There are a lot of questions lately about how wedding professionals will fare during this uncertain economic environment. We’ve all heard that “weddings are recession proof” or that at least they are “recession resistant”, but is it true? Well, I’ve been in wedding media for over 18 years and we’ve run through some good times and bad, including previous downturns and the tragic events of 9/11. I have no doubt that our industry has and will fare better than most in an economic downturn.
I was curious to hear the wedding industry’s experts’ thoughts on how to thrive in this uncertain economic climate. What I found very interesting, and encouraging, was how in sync these varied perspectives were. I have compiled all of the responses into a list of 15 tips on how to weather this economic storm.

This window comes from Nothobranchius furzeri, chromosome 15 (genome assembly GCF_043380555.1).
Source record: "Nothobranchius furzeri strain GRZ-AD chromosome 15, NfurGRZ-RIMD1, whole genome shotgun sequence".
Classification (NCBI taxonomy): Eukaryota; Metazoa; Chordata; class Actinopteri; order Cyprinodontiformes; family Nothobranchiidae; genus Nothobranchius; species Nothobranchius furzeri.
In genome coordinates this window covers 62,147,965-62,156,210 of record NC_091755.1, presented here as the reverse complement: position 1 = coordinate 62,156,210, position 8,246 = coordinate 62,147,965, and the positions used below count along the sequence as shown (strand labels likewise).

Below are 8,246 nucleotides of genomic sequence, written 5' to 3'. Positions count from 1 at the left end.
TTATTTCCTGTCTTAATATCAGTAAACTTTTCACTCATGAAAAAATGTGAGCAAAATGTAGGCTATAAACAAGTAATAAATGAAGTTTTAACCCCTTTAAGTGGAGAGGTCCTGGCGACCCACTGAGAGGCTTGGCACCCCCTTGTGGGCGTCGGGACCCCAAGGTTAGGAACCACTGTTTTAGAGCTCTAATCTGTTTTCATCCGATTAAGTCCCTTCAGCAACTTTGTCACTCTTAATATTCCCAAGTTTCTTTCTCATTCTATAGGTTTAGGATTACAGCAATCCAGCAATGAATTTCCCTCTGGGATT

1. You’re in the right industry
The number of weddings in the U.S. remains consistent from year to year, regardless of the economy. As a matter of fact, we’re poised for a spike due to the Echo Boomers coming of age. In 2008, The Knot had more new brides become members than at any time in our history. That surge is the beginning of the Echo Boomers, the children of the Baby Boomers, which means more weddings in the coming years for all of you … great news.
2. Don’t lower your prices
It’s so much harder to raise your prices than to lower them. Don’t ruin all of the hard work you did to get them where they are. You’re not going to lower the level of service you’re providing, so why should you lower your price? Find ways to increase the value of doing business with you.
3. It’s never just about price